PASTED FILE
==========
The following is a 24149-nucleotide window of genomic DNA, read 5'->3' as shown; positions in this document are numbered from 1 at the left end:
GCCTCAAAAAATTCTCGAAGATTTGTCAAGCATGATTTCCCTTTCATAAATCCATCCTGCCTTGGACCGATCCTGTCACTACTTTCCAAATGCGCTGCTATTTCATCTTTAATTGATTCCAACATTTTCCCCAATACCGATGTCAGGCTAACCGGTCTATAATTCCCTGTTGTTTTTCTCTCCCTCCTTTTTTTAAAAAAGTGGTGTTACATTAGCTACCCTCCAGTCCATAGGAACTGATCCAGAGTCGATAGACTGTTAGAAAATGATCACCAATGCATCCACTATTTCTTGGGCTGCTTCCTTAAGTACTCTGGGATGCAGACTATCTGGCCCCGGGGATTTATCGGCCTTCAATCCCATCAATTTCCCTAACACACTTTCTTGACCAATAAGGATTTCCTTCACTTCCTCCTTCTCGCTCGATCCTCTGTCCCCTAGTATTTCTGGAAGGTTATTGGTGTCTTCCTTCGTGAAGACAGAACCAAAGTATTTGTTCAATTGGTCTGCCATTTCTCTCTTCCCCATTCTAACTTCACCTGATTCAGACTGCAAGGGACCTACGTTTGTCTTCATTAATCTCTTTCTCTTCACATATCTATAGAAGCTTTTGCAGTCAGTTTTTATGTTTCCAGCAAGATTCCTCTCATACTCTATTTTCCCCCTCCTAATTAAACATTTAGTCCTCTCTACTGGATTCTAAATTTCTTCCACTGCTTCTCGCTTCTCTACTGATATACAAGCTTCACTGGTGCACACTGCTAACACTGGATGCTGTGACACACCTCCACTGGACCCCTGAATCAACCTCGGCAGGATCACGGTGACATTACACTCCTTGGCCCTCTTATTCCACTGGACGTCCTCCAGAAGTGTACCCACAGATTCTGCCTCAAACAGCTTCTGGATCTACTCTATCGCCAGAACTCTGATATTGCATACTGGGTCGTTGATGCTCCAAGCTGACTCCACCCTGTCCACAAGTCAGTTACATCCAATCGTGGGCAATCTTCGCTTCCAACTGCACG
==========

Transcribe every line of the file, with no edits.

The following is a 24149-nucleotide window of genomic DNA, read 5'->3' as shown; positions in this document are numbered from 1 at the left end:
GCCTCAAAAAATTCTCGAAGATTTGTCAAGCATGATTTCCCTTTCATAAATCCATCCTGCCTTGGACCGATCCTGTCACTACTTTCCAAATGCGCTGCTATTTCATCTTTAATTGATTCCAACATTTTCCCCAATACCGATGTCAGGCTAACCGGTCTATAATTCCCTGTTGTTTTTCTCTCCCTCCTTTTTTTAAAAAAGTGGTGTTACATTAGCTACCCTCCAGTCCATAGGAACTGATCCAGAGTCGATAGACTGTTAGAAAATGATCACCAATGCATCCACTATTTCTTGGGCTGCTTCCTTAAGTACTCTGGGATGCAGACTATCTGGCCCCGGGGATTTATCGGCCTTCAATCCCATCAATTTCCCTAACACACTTTCTTGACCAATAAGGATTTCCTTCACTTCCTCCTTCTCGCTCGATCCTCTGTCCCCTAGTATTTCTGGAAGGTTATTGGTGTCTTCCTTCGTGAAGACAGAACCAAAGTATTTGTTCAATTGGTCTGCCATTTCTCTCTTCCCCATTCTAACTTCACCTGATTCAGACTGCAAGGGACCTACGTTTGTCTTCATTAATCTCTTTCTCTTCACATATCTATAGAAGCTTTTGCAGTCAGTTTTTATGTTTCCAGCAAGATTCCTCTCATACTCTATTTTCCCCCTCCTAATTAAACATTTAGTCCTCTCTACTGGATTCTAAATTTCTTCCACTGCTTCTCGCTTCTCTACTGATATACAAGCTTCACTGGTGCACACTGCTAACACTGGATGCTGTGACACACCTCCACTGGACCCCTGAATCAACCTCGGCAGGATCACGGTGACATTACACTCCTTGGCCCTCTTATTCCACTGGACGTCCTCCAGAAGTGTACCCACAGATTCTGCCTCAAACAGCTTCTGGATCTACTCTATCGCCAGAACTCTGATATTGCATACTGGGTCGTTGATGCTCCAAGCTGACTCCACCCTGTCCACAAGTCAGTTACATCCAATCGTGGGCAATCTTCGCTTCCAACTGCACG